How to do a jumping jack

Let’s take it back to basics. Here, Nagel shares a step-by-step refresher on how to do jumping jacks the right way.

  1. Start in a standing position, facing forward. Feet should be together and your hands should be at your sides.
  2. Next is the jumping part: “Jump your feet out laterally while bringing your arms up and above your head,” Nagel says. “Land softly on your feet with a slight bend in the knees.”
  3. Finally, jump your feet back to their starting position while bringing your hands back down to your sides. Remember to land softly with your knees slightly bent. Improper landing can put a lot of extra force on your knees and ankles.
  4. Repeat for your desired number of repetitions.

5 jumping jack variations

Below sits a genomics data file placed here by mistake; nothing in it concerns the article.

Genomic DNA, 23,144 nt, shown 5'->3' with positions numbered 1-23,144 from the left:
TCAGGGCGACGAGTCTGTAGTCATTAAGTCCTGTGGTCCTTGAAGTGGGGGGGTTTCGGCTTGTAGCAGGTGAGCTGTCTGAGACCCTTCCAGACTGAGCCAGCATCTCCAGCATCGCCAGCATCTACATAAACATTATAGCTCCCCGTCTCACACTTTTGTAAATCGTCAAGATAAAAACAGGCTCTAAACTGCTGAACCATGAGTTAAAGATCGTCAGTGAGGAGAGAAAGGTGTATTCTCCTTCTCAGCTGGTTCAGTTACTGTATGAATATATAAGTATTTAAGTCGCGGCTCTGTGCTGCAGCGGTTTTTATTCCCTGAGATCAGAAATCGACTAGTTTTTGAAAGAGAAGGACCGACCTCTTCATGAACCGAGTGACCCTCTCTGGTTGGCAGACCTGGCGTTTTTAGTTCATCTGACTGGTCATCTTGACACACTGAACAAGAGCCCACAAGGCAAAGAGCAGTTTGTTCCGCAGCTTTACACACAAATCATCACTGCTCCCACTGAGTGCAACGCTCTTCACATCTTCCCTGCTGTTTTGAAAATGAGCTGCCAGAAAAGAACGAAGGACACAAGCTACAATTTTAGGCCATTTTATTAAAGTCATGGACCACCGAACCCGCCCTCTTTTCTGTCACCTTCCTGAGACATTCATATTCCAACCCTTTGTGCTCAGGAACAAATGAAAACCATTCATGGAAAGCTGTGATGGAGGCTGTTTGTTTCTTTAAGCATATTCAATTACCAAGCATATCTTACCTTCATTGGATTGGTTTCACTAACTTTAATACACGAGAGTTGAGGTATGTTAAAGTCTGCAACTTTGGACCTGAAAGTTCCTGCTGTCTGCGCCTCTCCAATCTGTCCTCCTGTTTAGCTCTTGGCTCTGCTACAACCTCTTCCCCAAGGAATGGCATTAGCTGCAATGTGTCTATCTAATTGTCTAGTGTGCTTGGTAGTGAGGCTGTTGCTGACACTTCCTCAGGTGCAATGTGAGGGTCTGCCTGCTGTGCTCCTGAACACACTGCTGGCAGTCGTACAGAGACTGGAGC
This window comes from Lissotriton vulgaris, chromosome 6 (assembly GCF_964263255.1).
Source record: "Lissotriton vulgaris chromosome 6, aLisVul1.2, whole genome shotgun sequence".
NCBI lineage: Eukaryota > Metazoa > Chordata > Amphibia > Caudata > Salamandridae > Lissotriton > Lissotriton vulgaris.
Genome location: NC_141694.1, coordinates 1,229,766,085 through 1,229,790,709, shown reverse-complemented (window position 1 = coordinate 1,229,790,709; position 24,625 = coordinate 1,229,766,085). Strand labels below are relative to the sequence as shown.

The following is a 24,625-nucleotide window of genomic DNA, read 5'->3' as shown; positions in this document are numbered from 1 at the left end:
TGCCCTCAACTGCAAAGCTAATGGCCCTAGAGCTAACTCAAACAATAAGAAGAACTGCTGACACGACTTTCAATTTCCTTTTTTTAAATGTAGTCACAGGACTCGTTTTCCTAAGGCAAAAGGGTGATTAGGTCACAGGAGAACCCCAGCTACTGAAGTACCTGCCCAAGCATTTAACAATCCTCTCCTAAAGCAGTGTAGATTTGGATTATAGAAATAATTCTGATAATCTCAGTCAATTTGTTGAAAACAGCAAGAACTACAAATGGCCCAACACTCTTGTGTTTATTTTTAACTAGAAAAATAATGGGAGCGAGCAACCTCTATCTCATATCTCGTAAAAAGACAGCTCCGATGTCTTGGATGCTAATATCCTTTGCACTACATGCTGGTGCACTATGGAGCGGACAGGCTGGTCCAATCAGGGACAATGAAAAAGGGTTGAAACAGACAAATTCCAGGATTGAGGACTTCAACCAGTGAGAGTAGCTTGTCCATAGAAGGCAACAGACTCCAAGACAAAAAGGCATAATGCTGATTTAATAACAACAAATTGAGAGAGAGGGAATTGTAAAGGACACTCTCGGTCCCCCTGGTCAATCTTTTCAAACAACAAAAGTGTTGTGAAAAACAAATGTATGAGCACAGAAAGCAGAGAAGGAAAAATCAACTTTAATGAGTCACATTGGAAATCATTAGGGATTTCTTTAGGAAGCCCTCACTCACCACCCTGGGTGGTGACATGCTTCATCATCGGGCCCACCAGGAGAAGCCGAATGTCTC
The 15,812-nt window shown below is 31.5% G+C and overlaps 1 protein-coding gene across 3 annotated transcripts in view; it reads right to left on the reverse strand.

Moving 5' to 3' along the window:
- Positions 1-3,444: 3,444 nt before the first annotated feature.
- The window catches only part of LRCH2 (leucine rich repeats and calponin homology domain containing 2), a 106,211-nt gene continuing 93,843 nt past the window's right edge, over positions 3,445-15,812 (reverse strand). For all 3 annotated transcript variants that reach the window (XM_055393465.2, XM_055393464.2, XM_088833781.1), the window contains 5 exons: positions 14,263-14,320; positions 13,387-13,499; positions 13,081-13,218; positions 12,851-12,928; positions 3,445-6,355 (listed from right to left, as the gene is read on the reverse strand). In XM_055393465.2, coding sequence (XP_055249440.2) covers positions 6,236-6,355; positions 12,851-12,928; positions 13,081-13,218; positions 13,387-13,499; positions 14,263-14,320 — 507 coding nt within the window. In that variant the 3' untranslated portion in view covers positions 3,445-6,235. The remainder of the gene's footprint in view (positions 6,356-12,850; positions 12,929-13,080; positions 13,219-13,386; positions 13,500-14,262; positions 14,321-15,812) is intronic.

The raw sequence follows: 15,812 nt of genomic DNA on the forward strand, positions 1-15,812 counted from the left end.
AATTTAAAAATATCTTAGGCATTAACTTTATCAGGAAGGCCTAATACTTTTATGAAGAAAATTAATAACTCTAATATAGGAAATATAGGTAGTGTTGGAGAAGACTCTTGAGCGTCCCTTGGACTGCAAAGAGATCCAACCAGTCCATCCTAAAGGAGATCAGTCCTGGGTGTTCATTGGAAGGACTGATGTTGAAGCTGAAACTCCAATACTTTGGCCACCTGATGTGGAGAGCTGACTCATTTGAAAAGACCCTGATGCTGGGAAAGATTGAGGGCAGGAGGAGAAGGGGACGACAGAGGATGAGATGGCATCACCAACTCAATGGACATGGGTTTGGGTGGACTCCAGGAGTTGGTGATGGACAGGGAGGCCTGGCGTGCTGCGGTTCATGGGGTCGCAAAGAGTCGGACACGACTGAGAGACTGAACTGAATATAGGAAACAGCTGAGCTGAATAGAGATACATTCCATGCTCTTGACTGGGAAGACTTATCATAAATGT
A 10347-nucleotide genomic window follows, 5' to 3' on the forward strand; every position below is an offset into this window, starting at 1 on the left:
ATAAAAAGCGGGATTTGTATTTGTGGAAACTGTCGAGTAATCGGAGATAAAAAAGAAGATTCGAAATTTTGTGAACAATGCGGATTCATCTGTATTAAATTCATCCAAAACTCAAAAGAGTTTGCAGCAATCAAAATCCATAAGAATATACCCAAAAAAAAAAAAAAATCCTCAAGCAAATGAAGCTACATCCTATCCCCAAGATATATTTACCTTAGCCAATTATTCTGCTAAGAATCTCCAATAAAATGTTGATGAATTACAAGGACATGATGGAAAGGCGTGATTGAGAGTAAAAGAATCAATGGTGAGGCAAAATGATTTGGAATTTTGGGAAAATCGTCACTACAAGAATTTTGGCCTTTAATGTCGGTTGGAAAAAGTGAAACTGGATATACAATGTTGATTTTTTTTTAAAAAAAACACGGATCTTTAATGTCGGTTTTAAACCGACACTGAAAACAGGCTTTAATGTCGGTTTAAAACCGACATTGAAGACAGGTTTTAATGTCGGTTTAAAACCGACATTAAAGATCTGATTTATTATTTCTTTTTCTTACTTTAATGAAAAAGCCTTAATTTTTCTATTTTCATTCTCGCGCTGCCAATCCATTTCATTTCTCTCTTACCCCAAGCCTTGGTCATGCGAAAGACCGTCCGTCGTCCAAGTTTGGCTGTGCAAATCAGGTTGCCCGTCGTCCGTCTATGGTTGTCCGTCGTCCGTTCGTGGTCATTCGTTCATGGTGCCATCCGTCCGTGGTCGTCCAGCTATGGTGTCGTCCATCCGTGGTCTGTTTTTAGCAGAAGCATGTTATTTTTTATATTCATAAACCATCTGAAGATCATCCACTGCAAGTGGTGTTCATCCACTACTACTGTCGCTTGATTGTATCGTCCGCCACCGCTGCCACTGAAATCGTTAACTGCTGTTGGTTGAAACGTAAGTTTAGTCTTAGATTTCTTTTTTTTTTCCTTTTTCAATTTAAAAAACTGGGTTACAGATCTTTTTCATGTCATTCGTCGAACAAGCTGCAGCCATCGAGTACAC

Now, let’s get creative with it. Here are some jumping jack variations you can try.

Watch trainer Billie Robyn demonstrate an open-arm jumping back below, then keep scrolling for more variations:



Modified jumping jacks (step-outs)

If regular jumping jacks are too much for you, no big deal. Opt for modified jacks instead. To do them, begin in the same standing position facing forward with your feet together. Then, Nagel says, step one leg out while bringing both of your arms overhead. Then return to the starting position and repeat with the other leg.

Squat jacks

Mix a squat with a jumping jack, and you’ve got a squat jack. Prepare to feel the burn. Begin in the same starting position and jump your feet out laterally while bringing your arms up and above your head like in a regular jumping jack. The difference, Nagel says, is that with a squat jump, you land in a sumo squat position with your feet turned out about 45 degrees. Then jump both feet back into the starting position as you bring both hands back to your sides.